Kal Rubinson's picture
Quote:

But like you, Kal, I haven't been able to leave behind my Studio2s for anything else and I watch your reviews waiting for the one that captures your heart and wallet.

Actually, I have moved on from my Studio2s to KEF Blade Two Metas.

Quote:

I thought Revel was actually working on a DSP-based integrated speaker to replace the Ultima line?

I don't think we ever had any real evidence of that. When I visited Harman back in 2018, I raised the issue of an DSP-based integrated speaker with Kevin Voecks who was, at that time, Sr. Manager, Acoustic Technologies. He smiled and responded like a politician saying that it would be the logical direction. That is all I know.

avanti1960's picture

cabinet resonance control. That is off the charts phenomenal.

Benny Patana's picture

'My apartment does have Wi-Fi, but coverage dwindles at the speaker end of my living room. Consequently, upon setting the system up wirelessly, I quickly found myself dealing with dropouts and disconnections'

Ok, so KEF markets the LS60s as "wireless' speakers' but immediately Kal finds the speakers don't actually operate satisfactorily as wireless speakers in his living room, which has wireless coverage? How large is the living room?! I find this somewhat troubling to say the least ... surely this finding is something of an orange flag for those of us who might want to use the speakers as marketed? You need to be a little more rigorous in these reviews guys! Disclosure: I own the smaller LS50 wireless 2s and have been very disappointed in their wireless performance, which is glitchy to say the least.

Scintilla's picture

I own the LS50Ws. In my loft, they haven't worked well with wireless; like at all. But they also don't do 24/192 without a wired connection. So, is wireless limitations really a deal-breaker for this level of speaker? I wired my whole place up and don't use wireless for anything but phone. I think that 's a better way to manage your privacy too. But this is merely my opinion. Still, if you are seriously looking at a $7000 speaker and think wireless is the best way to connect them, then you should probably look elsewhere.

israndy's picture

You just have to have WiFi in the room you are gonna use them, like any other WiFi device. It's moving a LOTTA data so you can't have marginal reception like you could with a phone you are texting with.

I also use it from my Apple TV via the TV I often watch for any real highres stuff I wanna hear. Cannot believe how good these speakers are, and I got them for my 60th Birthday to really make them my favorite things ever. Ended up getting a clearance LG 77" C2 to complete the package, pure heaven.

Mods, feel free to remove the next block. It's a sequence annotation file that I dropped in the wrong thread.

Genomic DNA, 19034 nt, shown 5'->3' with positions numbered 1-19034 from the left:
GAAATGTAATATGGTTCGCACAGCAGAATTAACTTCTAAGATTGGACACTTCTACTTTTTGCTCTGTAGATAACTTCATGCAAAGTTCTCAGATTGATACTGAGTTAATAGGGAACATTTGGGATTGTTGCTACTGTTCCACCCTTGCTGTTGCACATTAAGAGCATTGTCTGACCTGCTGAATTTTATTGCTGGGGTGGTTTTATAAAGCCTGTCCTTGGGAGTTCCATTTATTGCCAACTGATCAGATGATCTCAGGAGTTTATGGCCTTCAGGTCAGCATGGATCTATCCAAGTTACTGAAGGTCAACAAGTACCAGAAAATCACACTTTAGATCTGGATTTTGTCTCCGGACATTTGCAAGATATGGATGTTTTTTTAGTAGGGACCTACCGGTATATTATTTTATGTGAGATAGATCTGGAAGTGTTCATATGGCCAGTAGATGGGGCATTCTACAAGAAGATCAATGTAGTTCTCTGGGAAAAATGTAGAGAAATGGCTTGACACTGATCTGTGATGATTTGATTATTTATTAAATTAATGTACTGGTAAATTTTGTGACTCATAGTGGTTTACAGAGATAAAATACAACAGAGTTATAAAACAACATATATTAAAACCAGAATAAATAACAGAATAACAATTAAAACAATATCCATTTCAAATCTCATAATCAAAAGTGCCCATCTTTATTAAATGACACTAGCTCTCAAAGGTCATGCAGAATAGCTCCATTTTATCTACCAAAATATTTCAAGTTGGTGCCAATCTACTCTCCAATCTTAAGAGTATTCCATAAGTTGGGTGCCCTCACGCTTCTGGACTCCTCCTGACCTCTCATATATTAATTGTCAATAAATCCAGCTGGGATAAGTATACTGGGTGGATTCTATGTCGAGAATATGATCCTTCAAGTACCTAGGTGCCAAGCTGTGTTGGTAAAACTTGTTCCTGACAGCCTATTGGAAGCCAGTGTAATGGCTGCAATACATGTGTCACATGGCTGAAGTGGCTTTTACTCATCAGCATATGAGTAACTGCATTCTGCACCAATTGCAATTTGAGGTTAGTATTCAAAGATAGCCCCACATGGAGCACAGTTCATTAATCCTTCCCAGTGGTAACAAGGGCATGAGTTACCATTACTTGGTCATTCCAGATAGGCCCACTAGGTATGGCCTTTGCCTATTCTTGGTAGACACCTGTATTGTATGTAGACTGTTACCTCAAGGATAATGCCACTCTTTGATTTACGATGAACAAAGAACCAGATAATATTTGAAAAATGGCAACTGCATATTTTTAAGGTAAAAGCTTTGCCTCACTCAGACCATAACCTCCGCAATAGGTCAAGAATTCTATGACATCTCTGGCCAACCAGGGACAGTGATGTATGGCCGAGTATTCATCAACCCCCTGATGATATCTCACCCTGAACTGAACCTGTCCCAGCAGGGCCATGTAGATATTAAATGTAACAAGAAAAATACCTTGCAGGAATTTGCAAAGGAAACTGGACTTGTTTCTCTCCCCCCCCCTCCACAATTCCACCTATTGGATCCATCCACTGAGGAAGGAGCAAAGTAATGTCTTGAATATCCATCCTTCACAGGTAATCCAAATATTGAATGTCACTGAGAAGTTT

Kal Rubinson's picture
Quote:

Ok, so KEF markets the LS60s as "wireless' speakers' but immediately Kal finds the speakers don't actually operate satisfactorily as wireless speakers in his living room, which has wireless coverage? How large is the living room?!

It's not the size of my living room but that the living room itself is 2 rooms away from the WiFi Router with intervening (steelframe and concrete) walls. In addition, the WiFi router is, probably, ~5 years old. So, the WiFi at that end of the room has always been useless as revealed by laptop/iPad/phone drop-outs there. In other words, it was a known problem.

Quote:

I find this somewhat troubling to say the least ... surely this finding is something of an orange flag for those of us who might want to use the speakers as marketed?

I did use them as marketed. After the described disappointment, I updated my WiFi setup and, then, the LS60s worked satisfactorily wired or WiFi.

james3895's picture

Mr. Rubinson, could you maybe elaborate on "satisfactorily" as used above? There are many who suffer from PTSD re: KEF wireless LS50s not working correctly on WIFI and would be plenty curious if satisfactorily meant zero drop outs, a drop out a day, etc. Any further color would be appreciated.

Kal Rubinson's picture

After I updated the WiFi in my home, as described above, I had no problems with drop-outs with it at all.

I will offer a caveat, however, in that I did use wired LAN for most of my listening out of habit.

LenM's picture

Kal: How would you use the LS60 in an immersive playback system?

Could you use six or eight of them in a ring?

What wireless speakers would you use above and below the azimuth ring?

Kal Rubinson's picture

I was just riffing.

You could use 5 or 7 of them at floor level if you had a way of providing them all with synch-ed digital signals using, say, a prepro with multiple digital outputs. Subs should not be a problem if you ran them off the LS60s.

I have no idea about what to use for top/above. LS50s?